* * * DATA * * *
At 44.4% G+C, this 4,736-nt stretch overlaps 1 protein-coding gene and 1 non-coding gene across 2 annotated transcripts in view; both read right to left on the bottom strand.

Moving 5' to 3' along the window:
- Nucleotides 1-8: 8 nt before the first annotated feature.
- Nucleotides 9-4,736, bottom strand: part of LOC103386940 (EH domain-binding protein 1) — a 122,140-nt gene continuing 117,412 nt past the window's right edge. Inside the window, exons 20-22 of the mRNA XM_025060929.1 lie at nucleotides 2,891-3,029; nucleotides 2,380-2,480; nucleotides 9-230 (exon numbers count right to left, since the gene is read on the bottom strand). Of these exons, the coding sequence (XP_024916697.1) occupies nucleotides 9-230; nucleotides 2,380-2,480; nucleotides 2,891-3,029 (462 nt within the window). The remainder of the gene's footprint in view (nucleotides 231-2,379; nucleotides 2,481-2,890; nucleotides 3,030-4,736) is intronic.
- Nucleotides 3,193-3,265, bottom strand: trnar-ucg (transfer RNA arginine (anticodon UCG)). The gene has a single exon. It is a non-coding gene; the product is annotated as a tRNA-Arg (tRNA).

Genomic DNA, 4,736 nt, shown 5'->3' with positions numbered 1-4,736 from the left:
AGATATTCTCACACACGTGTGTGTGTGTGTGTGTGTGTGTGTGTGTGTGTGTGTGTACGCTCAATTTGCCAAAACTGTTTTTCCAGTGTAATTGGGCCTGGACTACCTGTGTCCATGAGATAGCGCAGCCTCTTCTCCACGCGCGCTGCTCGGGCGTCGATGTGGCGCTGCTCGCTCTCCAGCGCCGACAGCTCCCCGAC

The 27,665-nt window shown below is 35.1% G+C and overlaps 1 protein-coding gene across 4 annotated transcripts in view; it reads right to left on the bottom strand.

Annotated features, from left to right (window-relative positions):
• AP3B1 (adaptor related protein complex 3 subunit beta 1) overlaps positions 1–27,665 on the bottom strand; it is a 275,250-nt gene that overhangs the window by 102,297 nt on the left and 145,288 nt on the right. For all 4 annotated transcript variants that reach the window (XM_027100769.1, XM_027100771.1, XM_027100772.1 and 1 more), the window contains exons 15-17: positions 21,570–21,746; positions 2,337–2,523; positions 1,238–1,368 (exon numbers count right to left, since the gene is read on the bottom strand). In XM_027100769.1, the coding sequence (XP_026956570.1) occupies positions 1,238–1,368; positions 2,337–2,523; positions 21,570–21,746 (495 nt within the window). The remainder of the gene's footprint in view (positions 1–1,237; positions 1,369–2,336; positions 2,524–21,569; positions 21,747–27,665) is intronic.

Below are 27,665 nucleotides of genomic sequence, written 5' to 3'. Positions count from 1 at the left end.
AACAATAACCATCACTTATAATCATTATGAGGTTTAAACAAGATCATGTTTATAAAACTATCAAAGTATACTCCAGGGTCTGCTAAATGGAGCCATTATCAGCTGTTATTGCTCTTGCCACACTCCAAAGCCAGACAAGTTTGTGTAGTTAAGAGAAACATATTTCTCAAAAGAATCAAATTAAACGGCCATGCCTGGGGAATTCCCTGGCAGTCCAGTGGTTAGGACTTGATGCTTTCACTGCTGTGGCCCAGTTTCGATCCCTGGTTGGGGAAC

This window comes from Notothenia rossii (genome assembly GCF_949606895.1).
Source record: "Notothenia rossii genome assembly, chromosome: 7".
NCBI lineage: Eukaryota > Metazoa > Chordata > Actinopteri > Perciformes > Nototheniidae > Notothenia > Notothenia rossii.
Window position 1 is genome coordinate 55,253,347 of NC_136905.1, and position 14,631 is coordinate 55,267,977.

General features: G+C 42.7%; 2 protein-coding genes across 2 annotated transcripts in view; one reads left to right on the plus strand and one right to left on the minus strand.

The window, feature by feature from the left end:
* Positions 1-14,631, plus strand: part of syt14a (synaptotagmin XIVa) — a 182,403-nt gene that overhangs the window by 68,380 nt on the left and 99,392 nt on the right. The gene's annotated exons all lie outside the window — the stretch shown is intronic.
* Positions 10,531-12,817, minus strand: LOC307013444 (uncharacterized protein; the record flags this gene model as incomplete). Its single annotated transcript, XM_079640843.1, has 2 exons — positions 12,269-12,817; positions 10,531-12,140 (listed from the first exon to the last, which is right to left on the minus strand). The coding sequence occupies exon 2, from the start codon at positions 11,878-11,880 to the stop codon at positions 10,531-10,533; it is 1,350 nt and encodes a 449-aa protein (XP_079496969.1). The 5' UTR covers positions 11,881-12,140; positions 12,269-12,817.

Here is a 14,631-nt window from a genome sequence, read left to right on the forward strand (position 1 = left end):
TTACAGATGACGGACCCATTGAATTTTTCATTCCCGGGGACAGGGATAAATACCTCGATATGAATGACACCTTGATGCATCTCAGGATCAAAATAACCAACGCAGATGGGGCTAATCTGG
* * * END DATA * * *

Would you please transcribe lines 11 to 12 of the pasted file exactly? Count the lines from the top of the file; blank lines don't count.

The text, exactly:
Below are 27,665 nucleotides of genomic sequence, written 5' to 3'. Positions count from 1 at the left end.
AACAATAACCATCACTTATAATCATTATGAGGTTTAAACAAGATCATGTTTATAAAACTATCAAAGTATACTCCAGGGTCTGCTAAATGGAGCCATTATCAGCTGTTATTGCTCTTGCCACACTCCAAAGCCAGACAAGTTTGTGTAGTTAAGAGAAACATATTTCTCAAAAGAATCAAATTAAACGGCCATGCCTGGGGAATTCCCTGGCAGTCCAGTGGTTAGGACTTGATGCTTTCACTGCTGTGGCCCAGTTTCGATCCCTGGTTGGGGAAC